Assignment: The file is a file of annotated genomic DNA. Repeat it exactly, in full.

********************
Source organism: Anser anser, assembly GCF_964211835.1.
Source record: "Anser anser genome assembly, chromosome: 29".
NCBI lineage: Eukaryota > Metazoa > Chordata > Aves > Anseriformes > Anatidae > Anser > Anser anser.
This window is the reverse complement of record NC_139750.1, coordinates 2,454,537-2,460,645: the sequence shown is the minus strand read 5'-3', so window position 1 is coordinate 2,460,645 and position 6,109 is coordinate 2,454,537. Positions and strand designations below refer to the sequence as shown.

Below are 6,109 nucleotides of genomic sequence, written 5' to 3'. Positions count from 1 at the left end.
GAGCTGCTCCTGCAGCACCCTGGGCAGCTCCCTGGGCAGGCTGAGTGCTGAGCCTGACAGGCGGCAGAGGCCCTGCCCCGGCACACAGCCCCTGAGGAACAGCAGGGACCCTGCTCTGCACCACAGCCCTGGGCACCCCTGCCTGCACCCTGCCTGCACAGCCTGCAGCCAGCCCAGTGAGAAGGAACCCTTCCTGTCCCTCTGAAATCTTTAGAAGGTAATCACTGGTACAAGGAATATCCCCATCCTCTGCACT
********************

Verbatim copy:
Source organism: Anser anser, assembly GCF_964211835.1.
Source record: "Anser anser genome assembly, chromosome: 29".
NCBI lineage: Eukaryota > Metazoa > Chordata > Aves > Anseriformes > Anatidae > Anser > Anser anser.
This window is the reverse complement of record NC_139750.1, coordinates 2,454,537-2,460,645: the sequence shown is the minus strand read 5'-3', so window position 1 is coordinate 2,460,645 and position 6,109 is coordinate 2,454,537. Positions and strand designations below refer to the sequence as shown.

Below are 6,109 nucleotides of genomic sequence, written 5' to 3'. Positions count from 1 at the left end.
GAGCTGCTCCTGCAGCACCCTGGGCAGCTCCCTGGGCAGGCTGAGTGCTGAGCCTGACAGGCGGCAGAGGCCCTGCCCCGGCACACAGCCCCTGAGGAACAGCAGGGACCCTGCTCTGCACCACAGCCCTGGGCACCCCTGCCTGCACCCTGCCTGCACAGCCTGCAGCCAGCCCAGTGAGAAGGAACCCTTCCTGTCCCTCTGAAATCTTTAGAAGGTAATCACTGGTACAAGGAATATCCCCATCCTCTGCACT